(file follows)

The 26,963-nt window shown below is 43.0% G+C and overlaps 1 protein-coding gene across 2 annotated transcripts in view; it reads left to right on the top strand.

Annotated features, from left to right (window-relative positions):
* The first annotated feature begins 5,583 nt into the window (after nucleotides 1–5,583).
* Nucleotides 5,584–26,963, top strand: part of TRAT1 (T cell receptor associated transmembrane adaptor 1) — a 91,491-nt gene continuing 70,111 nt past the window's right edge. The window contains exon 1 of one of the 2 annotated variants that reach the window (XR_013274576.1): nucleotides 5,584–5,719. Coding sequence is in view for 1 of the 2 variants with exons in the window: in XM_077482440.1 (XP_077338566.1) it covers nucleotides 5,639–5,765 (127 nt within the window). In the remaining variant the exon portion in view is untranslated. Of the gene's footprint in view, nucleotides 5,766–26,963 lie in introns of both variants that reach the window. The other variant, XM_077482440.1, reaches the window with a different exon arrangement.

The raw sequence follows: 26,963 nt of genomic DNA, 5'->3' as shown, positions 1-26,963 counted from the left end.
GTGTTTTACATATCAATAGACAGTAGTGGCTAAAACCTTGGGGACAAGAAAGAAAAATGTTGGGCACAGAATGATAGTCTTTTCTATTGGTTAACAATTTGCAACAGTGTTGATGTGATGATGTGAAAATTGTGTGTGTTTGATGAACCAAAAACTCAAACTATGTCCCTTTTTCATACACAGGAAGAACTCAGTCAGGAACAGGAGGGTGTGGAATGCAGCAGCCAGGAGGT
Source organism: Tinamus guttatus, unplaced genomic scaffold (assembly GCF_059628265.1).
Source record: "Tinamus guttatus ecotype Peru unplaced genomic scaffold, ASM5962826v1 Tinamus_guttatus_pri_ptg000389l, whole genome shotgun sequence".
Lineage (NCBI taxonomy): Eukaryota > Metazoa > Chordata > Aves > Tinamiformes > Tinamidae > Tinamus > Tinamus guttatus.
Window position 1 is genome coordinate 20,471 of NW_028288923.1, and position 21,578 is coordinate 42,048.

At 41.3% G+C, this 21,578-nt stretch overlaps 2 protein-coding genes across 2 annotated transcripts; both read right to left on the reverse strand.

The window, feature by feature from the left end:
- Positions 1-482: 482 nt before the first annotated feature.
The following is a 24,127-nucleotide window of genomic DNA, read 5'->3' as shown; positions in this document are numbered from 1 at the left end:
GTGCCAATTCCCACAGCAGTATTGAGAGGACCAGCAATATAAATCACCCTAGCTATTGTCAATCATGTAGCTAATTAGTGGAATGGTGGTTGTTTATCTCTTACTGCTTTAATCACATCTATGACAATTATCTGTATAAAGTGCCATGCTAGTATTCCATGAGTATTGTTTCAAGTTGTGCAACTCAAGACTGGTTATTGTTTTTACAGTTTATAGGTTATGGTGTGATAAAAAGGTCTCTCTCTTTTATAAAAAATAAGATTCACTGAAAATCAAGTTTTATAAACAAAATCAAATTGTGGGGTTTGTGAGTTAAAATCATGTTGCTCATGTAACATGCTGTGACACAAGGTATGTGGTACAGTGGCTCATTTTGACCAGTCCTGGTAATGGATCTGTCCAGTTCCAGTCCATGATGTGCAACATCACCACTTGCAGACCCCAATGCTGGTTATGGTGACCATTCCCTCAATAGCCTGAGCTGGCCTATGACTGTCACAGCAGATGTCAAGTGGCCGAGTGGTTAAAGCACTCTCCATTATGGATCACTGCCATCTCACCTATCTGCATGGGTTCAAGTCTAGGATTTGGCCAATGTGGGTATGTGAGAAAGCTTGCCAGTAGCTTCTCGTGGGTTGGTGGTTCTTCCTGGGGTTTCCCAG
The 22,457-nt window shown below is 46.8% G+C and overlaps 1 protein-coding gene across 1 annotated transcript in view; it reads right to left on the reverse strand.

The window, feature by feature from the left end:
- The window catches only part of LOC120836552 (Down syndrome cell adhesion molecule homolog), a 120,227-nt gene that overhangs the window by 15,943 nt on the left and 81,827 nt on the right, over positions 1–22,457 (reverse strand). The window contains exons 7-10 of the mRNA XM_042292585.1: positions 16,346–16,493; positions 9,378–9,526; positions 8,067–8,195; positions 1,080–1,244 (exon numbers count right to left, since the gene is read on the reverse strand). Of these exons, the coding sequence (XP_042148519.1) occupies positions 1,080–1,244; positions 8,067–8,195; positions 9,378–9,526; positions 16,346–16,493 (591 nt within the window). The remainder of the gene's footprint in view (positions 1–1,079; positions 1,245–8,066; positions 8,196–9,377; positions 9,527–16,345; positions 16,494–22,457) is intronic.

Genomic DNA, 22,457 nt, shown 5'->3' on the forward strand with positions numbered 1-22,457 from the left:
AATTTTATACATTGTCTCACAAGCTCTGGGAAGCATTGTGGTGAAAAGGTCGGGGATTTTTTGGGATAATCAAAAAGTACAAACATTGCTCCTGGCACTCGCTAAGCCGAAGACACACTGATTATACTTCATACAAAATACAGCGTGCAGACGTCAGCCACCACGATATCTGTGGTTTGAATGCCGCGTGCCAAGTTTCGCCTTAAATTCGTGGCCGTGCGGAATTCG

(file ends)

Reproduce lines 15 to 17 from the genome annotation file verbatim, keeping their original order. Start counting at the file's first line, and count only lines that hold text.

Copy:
GTGCCAATTCCCACAGCAGTATTGAGAGGACCAGCAATATAAATCACCCTAGCTATTGTCAATCATGTAGCTAATTAGTGGAATGGTGGTTGTTTATCTCTTACTGCTTTAATCACATCTATGACAATTATCTGTATAAAGTGCCATGCTAGTATTCCATGAGTATTGTTTCAAGTTGTGCAACTCAAGACTGGTTATTGTTTTTACAGTTTATAGGTTATGGTGTGATAAAAAGGTCTCTCTCTTTTATAAAAAATAAGATTCACTGAAAATCAAGTTTTATAAACAAAATCAAATTGTGGGGTTTGTGAGTTAAAATCATGTTGCTCATGTAACATGCTGTGACACAAGGTATGTGGTACAGTGGCTCATTTTGACCAGTCCTGGTAATGGATCTGTCCAGTTCCAGTCCATGATGTGCAACATCACCACTTGCAGACCCCAATGCTGGTTATGGTGACCATTCCCTCAATAGCCTGAGCTGGCCTATGACTGTCACAGCAGATGTCAAGTGGCCGAGTGGTTAAAGCACTCTCCATTATGGATCACTGCCATCTCACCTATCTGCATGGGTTCAAGTCTAGGATTTGGCCAATGTGGGTATGTGAGAAAGCTTGCCAGTAGCTTCTCGTGGGTTGGTGGTTCTTCCTGGGGTTTCCCAG
The 22,457-nt window shown below is 46.8% G+C and overlaps 1 protein-coding gene across 1 annotated transcript in view; it reads right to left on the reverse strand.

The window, feature by feature from the left end: